To Fall Fable
CW: Sexual Assault, Alcohol use, Suicide
In a lonely Garden of Eden in which “roses [bite] back” and “Eve cried at first, but that / didn’t count,” Wickenden tells a parable of survivorship and survivor’s guilt, or “all the secrets / you purchased with your tears.” The harrowing yet luminous poems “[teach] you that friend / and rapist can be synonymous” and formally illustrate how “abuse repeats itself like a Greek myth,” culminating in a masterful crown of sonnets. The poetess asks, “how are you still alive?” My answer as a fellow survivor: poetry like Wickenden’s.
—Isabel Rae McKenzie
To use Alice Wickenden’s extended metaphor, the signification of the dual meanings of fable is a rope that forms a knot at the center. At one end of that rope is a moral. At the other end of that rope is a lie. To Fall Fable is a brave navigation of both, and all that lives in between. We know Wickenden is lying when she writes: But there is no meaning to any of this. And we survivors know the devastating truth she intones, the central moral of the book, in the closing, breathtaking sequence of sonnets: abuse repeats itself like a crown of thorns. To Fall Fable is a stunning debut.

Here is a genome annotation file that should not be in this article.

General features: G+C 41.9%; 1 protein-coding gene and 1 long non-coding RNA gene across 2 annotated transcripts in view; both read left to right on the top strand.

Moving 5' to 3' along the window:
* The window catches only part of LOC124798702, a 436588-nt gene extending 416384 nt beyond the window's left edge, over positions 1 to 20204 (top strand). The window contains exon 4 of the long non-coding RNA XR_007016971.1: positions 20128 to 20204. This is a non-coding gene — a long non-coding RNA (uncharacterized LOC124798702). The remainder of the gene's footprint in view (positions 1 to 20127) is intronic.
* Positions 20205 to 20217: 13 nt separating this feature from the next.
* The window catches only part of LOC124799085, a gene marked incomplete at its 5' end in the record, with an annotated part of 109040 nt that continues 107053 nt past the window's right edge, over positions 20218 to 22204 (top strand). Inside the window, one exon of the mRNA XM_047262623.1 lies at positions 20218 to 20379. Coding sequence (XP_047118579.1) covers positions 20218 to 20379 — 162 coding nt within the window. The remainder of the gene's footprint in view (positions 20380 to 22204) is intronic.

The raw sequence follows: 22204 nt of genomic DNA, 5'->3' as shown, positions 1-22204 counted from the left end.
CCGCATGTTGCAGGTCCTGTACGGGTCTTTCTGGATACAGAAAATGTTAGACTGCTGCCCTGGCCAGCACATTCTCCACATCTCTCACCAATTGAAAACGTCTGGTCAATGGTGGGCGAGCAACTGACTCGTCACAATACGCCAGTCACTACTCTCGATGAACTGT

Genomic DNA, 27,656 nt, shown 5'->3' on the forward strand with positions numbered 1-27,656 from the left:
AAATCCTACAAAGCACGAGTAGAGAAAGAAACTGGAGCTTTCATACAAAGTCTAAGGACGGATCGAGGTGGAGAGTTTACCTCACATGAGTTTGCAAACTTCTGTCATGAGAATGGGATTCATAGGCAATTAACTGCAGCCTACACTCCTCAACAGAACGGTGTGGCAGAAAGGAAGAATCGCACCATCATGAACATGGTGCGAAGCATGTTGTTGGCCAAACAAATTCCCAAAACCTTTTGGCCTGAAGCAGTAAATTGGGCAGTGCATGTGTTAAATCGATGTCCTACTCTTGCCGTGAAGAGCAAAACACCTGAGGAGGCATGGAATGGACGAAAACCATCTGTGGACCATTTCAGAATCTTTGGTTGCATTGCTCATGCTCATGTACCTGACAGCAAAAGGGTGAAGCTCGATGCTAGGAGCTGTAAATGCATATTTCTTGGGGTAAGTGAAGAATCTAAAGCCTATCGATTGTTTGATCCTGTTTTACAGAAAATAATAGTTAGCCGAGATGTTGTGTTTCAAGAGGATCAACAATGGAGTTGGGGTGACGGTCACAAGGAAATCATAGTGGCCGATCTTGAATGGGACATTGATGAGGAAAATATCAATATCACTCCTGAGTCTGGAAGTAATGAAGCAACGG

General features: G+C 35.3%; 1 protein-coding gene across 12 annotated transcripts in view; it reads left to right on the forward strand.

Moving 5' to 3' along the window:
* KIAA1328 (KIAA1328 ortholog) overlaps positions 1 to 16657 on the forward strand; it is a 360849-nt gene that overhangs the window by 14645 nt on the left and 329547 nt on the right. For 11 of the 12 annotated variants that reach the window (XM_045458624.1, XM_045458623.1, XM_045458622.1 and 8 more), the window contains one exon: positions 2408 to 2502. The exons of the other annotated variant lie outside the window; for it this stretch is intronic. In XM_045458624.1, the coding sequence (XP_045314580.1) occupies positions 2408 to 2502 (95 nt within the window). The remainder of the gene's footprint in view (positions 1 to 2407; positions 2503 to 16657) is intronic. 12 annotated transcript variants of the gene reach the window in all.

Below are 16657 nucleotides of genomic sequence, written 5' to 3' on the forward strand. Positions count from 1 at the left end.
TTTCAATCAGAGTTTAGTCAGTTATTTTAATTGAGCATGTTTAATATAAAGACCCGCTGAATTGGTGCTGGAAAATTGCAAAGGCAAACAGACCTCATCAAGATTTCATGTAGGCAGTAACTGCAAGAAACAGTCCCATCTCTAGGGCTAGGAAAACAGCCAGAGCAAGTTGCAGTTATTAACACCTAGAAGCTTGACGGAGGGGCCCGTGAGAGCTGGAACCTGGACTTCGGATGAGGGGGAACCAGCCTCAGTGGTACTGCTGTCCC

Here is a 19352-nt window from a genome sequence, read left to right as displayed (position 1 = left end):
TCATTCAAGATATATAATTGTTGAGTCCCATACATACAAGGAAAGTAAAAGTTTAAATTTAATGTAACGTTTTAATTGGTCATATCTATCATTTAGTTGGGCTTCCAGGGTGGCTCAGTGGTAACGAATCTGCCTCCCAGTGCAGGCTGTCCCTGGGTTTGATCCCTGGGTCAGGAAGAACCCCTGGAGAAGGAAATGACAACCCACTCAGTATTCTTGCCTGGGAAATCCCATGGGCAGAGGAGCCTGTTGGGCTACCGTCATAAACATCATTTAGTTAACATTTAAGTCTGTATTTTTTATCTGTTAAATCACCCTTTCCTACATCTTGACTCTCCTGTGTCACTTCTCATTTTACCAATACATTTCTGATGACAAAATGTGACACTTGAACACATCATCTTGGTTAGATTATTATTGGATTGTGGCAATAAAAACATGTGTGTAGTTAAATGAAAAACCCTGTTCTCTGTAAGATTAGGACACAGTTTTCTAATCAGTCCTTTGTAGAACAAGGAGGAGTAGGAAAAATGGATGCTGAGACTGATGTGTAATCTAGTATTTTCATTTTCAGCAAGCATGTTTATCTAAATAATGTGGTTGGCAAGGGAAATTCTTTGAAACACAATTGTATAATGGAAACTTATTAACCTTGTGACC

To Fall Fable reimagines the story of Adam and Eve, creating a vivid, surprising world where flowers sneer, birds offer themselves up as snot tissues, and ribs tell stories to each other in the dark. Like the Eve she describes, Alice Wickenden is charged with building beauty in a “littered world,” and build it she does, oscillating between witty cynicism and deep, unadulterated feeling, with affecting clarity and a dynamic, impressive range of poetic forms. Haunted by thorny entanglements of sex and grief, friendship and rape, complicity and consent, this chapbook wrestles overtly with how language fails while simultaneously showing us how voices can glimmer in the darkness, form a portal, and deliver us somewhere new.